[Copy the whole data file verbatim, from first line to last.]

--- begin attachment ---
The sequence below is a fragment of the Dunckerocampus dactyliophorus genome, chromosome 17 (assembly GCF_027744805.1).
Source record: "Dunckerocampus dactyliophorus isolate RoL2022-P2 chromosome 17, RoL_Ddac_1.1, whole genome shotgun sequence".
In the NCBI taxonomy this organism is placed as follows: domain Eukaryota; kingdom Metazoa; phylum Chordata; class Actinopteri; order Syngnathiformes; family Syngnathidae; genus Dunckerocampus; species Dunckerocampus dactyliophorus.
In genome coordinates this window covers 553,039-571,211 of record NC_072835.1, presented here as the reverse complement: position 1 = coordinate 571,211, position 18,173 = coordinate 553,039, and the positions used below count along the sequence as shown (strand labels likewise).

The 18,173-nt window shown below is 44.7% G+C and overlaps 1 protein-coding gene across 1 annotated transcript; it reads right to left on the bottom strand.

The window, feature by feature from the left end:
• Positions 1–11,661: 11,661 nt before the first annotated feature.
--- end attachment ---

The sequence below is a fragment of the Dunckerocampus dactyliophorus genome, chromosome 17 (assembly GCF_027744805.1).
Source record: "Dunckerocampus dactyliophorus isolate RoL2022-P2 chromosome 17, RoL_Ddac_1.1, whole genome shotgun sequence".
In the NCBI taxonomy this organism is placed as follows: domain Eukaryota; kingdom Metazoa; phylum Chordata; class Actinopteri; order Syngnathiformes; family Syngnathidae; genus Dunckerocampus; species Dunckerocampus dactyliophorus.
In genome coordinates this window covers 553,039-571,211 of record NC_072835.1, presented here as the reverse complement: position 1 = coordinate 571,211, position 18,173 = coordinate 553,039, and the positions used below count along the sequence as shown (strand labels likewise).

The 18,173-nt window shown below is 44.7% G+C and overlaps 1 protein-coding gene across 1 annotated transcript; it reads right to left on the bottom strand.

The window, feature by feature from the left end:
• Positions 1–11,661: 11,661 nt before the first annotated feature.